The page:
How did you choose your research topic?
As I delved into debates and controversies in the law of targeting, I became conscious of the ubiquity of the idea that the law of targeting balances military necessity and humanity. Despite this ubiquity, I found very little analysis of what this balance meant or how it was achieved. It seemed to me that understanding this balance was necessary to any broader engagement with the law of targeting, and so I decided to make that the focus of my research.
Can you describe your thesis questions and methodology?
My thesis tries to explain how the law of targeting balances military necessity and humanity. It starts from the premise that law does not exist “out there”, but that it is created in political processes of interpretation and implementation. As such, the concepts of military necessity and humanity do not possess stable or determinate content, they acquire meaning through use in specific contexts. Consequently, instead of defining military necessity and humanity and inductively assessing their balancing, I look at how they are used and what effects they produce in the law of targeting. To this end, I analyse argumentative practices and possibilities that are commonly used in interpretive debates in the law of targeting, highlighting the role of military necessity and humanity in sustaining these practices and possibilities.
What are your major findings?
My key conclusion is that the law of targeting does not actually balance military necessity and humanity. The metaphor of balance mischaracterises the reality of the law of targeting. In fact, humanity is systematically subordinated to military necessity and is merely a fig leaf that facilitates and legitimises the pursuit of military necessity.
My thesis uncovers unrecognised roles that military necessity plays in the law of targeting: it operates as an epistemic privilege that allows military practice to limit the possibilities of humanity; and it acts as an agent of legal change to allow military preferences to erode existing concessions to the interests of humanity. Against these unrecognised roles of military necessity in the law of targeting, I find unacknowledged limitations upon the possibilities of humanity: the armed soldier is systematically privileged over the helpless civilian; and the interpretation of legal rules is driven by the maximisation of military efficacy rather than humanitarian protection. I trace these limitations to a conceptualisation of humanity that relies on the charity of the wagers of war rather than on the rights of the victims of war.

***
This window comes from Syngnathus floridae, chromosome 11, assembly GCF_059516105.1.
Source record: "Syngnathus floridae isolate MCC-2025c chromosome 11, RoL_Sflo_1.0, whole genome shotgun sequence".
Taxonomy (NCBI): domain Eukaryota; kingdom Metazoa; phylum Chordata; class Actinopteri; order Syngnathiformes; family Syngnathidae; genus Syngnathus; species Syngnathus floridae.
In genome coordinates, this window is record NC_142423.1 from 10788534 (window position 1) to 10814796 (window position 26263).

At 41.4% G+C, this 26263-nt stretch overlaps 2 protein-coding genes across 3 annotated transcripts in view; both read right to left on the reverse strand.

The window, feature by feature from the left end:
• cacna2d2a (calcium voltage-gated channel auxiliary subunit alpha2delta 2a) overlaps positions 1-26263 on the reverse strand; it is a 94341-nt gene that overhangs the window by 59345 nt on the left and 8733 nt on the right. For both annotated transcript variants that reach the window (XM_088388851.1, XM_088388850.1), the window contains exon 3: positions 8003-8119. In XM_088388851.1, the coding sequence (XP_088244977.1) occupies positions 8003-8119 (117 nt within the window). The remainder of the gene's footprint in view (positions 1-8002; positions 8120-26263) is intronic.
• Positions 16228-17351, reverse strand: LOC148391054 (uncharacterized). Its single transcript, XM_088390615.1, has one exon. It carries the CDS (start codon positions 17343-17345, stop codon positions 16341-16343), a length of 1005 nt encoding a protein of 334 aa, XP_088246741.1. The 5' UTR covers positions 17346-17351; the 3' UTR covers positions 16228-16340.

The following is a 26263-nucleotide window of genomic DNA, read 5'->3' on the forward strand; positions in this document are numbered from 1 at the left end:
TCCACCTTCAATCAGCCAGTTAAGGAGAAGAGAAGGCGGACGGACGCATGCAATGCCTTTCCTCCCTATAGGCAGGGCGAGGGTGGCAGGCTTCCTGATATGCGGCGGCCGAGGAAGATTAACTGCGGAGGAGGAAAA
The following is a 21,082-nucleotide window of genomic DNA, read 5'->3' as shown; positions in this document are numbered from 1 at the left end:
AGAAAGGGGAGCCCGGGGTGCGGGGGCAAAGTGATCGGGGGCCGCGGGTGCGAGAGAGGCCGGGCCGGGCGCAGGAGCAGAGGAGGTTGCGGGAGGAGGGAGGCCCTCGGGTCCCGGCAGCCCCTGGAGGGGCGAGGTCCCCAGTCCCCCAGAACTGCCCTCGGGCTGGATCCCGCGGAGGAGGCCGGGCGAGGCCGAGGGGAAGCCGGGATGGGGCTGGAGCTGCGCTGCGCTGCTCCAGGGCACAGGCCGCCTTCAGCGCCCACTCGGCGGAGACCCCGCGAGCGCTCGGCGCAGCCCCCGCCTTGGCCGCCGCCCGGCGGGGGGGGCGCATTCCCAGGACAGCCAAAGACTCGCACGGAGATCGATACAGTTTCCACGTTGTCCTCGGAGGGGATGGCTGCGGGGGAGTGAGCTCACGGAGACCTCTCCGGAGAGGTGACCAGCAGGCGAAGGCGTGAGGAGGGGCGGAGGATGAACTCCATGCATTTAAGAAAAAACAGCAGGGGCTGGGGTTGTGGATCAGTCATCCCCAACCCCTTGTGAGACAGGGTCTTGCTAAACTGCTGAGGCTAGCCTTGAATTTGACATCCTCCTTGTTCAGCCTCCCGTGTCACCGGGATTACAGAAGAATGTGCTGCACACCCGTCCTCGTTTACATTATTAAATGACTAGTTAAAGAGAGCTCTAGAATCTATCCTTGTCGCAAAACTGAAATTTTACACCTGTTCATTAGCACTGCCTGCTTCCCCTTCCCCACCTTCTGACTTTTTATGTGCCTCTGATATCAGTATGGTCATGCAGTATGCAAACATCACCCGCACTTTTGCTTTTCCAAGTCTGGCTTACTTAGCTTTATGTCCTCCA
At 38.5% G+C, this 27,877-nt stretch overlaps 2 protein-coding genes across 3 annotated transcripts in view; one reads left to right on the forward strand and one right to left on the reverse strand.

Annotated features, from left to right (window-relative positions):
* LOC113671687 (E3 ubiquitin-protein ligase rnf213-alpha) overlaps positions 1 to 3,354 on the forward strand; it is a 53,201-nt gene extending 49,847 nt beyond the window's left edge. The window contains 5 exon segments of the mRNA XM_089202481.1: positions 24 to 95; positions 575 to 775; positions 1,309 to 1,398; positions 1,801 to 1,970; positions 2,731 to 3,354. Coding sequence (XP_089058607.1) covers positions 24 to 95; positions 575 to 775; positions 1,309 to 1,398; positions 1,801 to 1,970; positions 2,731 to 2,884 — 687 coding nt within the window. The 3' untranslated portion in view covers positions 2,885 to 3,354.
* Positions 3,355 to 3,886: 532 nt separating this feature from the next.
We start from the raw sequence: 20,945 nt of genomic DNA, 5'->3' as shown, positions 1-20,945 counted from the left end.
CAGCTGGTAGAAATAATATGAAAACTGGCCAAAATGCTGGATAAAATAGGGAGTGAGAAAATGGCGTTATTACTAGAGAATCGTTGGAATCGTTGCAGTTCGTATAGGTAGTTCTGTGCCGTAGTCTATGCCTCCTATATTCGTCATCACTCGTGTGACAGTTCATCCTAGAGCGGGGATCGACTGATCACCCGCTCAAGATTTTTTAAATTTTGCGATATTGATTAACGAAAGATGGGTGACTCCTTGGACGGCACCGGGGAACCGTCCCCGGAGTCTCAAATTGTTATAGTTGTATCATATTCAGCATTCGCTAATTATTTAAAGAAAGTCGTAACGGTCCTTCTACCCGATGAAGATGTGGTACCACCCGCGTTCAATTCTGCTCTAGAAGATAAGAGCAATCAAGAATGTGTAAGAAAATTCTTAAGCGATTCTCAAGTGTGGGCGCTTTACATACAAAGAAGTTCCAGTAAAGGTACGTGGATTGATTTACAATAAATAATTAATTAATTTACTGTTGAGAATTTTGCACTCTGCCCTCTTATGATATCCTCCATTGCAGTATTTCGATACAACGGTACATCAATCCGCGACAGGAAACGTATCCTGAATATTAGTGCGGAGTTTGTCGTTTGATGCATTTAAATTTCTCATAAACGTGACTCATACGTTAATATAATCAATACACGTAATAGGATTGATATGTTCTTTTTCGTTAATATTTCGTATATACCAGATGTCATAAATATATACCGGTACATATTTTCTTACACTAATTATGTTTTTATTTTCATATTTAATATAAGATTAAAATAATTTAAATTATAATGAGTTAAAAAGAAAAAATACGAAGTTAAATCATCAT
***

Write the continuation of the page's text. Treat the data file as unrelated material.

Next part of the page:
Drawing on these unrecognised roles of military necessity and unacknowledged limitations upon humanity, I argue that the humanitarian protections of the law of targeting are not constraints upon military necessity. Instead, they are better characterised as concessions made by military necessity to facilitate and legitimise the pursuit of military necessity. And so, I argue, humanity is merely a fig leaf in the law of targeting.
What are the implications of your thesis for the law of targeting?
The key implication of my thesis is that the shortcomings of the law of targeting are not external to the law, they are built into its structures. The problem is not, as is often suggested, that states are unwilling to accept stricter rules or that existing rules are inadequately enforced. The problem is the underlying approach to the regulation of the battlefield.